A new photo from the Powerhouse Museum every day
I thought you might like us to start blogging about the old cameras we have in the collection starting with this one. It comes from the Jock Leate collection that we acquired in 2004. This is a Bessa 66 folding camera made by Voigtlander, 1930 – 1940.
Our Curator Geoff Barker writes:
35 mm film was first introduced for Edison’s Kinetograph film but was not of sufficient quality for still film until the early 1900s. Another factor which limited the uptake of 35 mm film was the competition from Kodak’s multitude of film sizes. It was not until the 1930′s that this smaller film size started to become a popular and it was from this time that 35mm cameras began to dominate the market.
A number of camera manufacturers had attempted to market the format but it was not until 1923 and the introduction of the ‘Leica’ camera that 35 mm challenged other larger film sizes. This success was due to the high design, construction and lens qualities of the ‘Leica’ which allowed quality enlargements to be made from the small 35 mm negatives. In 1934 Kodak produced its first 35 mm camera, the ‘Retina’ and in 1936 the International Radio Corporation made the ‘Argus model A’ camera the first to be mass-produced in the U. S. A. After the Second World War Japanese manufactures started producing quality 35 mm cameras which became the de-facto standard for film negatives throughout the rest of the century.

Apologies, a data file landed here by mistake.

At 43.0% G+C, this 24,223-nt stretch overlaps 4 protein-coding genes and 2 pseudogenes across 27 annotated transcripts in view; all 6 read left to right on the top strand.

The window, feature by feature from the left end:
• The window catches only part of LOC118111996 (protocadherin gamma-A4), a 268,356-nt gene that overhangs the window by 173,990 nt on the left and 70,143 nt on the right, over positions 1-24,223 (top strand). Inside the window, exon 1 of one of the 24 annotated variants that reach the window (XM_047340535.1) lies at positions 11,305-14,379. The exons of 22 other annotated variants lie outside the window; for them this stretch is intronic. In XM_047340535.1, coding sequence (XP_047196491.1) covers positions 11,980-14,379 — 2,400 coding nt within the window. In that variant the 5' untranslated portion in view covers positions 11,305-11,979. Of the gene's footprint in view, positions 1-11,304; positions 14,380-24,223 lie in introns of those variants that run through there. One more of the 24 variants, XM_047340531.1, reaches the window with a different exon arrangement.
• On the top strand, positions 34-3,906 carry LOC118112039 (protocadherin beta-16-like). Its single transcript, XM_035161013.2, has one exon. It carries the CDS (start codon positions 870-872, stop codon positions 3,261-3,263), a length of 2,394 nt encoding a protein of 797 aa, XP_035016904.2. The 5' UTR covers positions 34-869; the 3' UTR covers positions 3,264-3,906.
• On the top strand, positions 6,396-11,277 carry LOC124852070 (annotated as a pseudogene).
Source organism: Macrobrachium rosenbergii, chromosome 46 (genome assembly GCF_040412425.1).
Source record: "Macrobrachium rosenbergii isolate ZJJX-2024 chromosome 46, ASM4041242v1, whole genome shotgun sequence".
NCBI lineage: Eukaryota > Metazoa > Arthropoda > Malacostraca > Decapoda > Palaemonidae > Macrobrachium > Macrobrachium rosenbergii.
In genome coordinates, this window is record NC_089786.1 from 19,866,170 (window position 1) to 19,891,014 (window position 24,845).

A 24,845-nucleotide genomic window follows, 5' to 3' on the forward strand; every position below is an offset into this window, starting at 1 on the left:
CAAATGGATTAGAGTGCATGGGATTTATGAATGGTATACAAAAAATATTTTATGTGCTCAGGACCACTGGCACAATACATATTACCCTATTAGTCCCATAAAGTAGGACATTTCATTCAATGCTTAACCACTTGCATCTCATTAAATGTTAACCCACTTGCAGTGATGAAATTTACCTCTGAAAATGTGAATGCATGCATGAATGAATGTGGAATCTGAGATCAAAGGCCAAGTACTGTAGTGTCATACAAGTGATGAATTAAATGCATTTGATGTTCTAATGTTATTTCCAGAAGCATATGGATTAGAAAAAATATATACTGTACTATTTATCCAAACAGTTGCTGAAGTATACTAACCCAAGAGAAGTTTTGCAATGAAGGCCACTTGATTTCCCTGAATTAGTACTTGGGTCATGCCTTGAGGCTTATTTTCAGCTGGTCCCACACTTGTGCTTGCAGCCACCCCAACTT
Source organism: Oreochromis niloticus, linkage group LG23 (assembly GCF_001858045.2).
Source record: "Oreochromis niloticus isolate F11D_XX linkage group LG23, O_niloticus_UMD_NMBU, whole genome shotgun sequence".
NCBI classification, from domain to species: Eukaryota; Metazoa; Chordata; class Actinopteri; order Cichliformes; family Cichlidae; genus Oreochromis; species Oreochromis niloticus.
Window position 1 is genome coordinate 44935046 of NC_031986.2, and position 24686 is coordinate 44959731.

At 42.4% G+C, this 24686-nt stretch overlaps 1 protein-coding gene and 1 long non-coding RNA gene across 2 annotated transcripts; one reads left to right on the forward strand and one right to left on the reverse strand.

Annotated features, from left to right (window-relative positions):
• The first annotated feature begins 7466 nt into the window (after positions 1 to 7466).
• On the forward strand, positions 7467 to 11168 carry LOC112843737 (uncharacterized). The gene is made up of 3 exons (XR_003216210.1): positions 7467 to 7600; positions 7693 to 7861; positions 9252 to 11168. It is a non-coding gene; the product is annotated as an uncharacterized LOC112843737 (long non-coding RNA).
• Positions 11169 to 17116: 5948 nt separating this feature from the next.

The ‘Bessa I’ produced from 1931-1949 is a scale focusing camera which means you guesstimate the distance to your subject. It came with four lens options of increasing quality: Voigtar, Vaskar, Skopar, and the Color Skopar. There is no sophisticated winding mechanism on this camera. You simply wind the film until the next backing paper mark appears through the red window on the back of the camera.
Gift of Valda Leate in memory of Jock, 2004.
Photography by Chris Brothers
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